Nigeria's Badagry market, usually teeming with activity, lacks its usual hubbub after the country snapped its borders shut
Nigeria's Badagry market, usually teeming with activity, lacks its usual hubbub after the country snapped its borders shut AFP / Benson IBEABUCHI

The days of heaping 50-kilo sacks of rice across the saddle of their motorbike and slipping a few notes to a customs officer are now gone.

With Nigeria having snapped its borders shut, the legions of motorbike riders who used to satisfy the nation's hunger for imported rice are lucky at best to sneak through a few packets of Basmati.

The smugglers risk more than just jail time if they try force or sneak across the border.

"They shoot us and kill us like goats," said Adewole, who asked for his full name not to be published, stuttering with anger.

The some 3,000 sacks of rice per day that motorbike riders estimate they previously smuggled across the border from Benin have slowed to a trickle.

As a result, the price of rice has skyrocketed, from 9,000 nairas (22 euros, $24) for a 50-kilo sack, to 22,000 nairas, a price higher than Nigeria's minimum monthly wage of 18,000 nairas.

The border closure is part of President Muhammadu Buhari's plan to end Nigeria's economic dependence on oil, by developing domestic agriculture and industry.

With cheap goods -- smuggled or imported -- long having hampered domestic producers, Buhari ordered a partial closure of the border with Benin in August.

This month, the borders with all neighbouring countries have been shut completely.

"The Nigerian borders will remain closed until the countries sharing borders with Nigeria" accept conditions put in place for the country's economic policies on what is imported, warned Hameed Ali, comptroller general of the Nigeria Customs Service.


Analyst Adedayo Ademuwagun, of the Lagos-based consultancy Songhai, called the border closure an "extreme level protectionist policy".

He said that the move was built on the idea that, instead of encouraging development with incentives, one can bring it about by necessity.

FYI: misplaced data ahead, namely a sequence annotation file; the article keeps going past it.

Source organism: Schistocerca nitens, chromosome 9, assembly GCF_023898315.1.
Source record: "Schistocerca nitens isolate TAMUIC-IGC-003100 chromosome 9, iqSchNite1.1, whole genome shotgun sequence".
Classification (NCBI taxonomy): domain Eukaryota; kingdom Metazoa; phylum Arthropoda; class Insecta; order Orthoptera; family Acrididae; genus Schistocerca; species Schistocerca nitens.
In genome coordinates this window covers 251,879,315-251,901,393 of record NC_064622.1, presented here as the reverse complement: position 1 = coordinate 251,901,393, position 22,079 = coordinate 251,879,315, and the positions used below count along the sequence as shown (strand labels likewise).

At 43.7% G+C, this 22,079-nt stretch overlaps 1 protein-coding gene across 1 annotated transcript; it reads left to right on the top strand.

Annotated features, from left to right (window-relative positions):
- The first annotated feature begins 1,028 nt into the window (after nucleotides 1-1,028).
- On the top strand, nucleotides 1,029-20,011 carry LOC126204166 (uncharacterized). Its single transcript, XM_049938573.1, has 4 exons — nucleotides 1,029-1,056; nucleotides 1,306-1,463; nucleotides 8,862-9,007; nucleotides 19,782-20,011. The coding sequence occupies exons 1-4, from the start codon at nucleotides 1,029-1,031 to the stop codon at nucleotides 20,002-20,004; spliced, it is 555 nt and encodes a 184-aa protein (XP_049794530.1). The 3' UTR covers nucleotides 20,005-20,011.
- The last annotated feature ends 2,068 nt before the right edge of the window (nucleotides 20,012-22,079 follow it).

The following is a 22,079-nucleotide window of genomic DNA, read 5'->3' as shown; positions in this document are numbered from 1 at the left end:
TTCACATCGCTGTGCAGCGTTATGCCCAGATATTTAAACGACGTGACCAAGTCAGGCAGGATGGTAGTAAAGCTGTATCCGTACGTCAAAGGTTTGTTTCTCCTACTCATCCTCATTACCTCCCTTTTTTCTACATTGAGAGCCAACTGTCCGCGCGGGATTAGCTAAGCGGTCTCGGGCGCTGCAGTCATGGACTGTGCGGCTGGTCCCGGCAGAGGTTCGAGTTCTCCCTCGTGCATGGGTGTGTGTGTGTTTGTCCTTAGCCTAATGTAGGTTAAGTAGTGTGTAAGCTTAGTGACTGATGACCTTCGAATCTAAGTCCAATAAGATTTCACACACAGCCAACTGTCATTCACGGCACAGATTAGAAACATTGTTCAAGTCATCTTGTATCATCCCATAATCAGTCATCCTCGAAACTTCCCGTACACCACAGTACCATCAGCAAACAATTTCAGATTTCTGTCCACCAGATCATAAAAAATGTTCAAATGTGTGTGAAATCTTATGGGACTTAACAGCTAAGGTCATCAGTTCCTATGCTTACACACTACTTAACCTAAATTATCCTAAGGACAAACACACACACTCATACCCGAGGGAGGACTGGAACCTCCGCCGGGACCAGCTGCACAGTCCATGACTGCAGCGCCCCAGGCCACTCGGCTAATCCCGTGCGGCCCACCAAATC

"They expect that by creating a gap in the supply, the industry should grow," said Ademuwagun.

"But it's not what's happening."

Nigeria has pursued this type of development strategy before, with some success.

Former president Olusegun Obasanjo, who was in office from 1999 to 2007, banned cement imports.

That helped local producers flourish, including Obasanjo protege Aliko Dangote, who now heads a multi-billion-dollar cement empire.

'Not an island'

Buhari may have trouble repeating that outcome, however, as the situation with rice shows.

Nigeria has been ramping up rice production, with local output rising by 60 percent since 2013, according to official figures, although specialists say they are inflated.

But at 4.8 million tonnes last year, local rice production was still not enough for the 190 million Nigerians, who spend about a tenth of their food budget on the staple.

Beyond quantity, there is also the issue of quality.

"It's the imported rice people love," said one trader at the market in Badagry, a coastal town between the capital Lagos and Benin.

"Nigerian rice is not good enough and too expensive."

If you can get it.

The border closure means Nigeria is choked off from supplies until the next harvest by local farmers.

The Badagry market, usually teeming with activity thanks to its location near the border, now lacks its usual hubbub.

Not only is there almost no rice to be had, there is almost no macaroni, cooking oil, or sugar either.

"We can't depend only on local production," said market director Todowede Baba Oja.

"No one is on an island. We depend on one another. This suffering is getting out of hand."

Even the butcher who sells locally-produced beef is having trouble, as his customers have little left for meat after paying higher prices for staples.

People have "no more money", he said.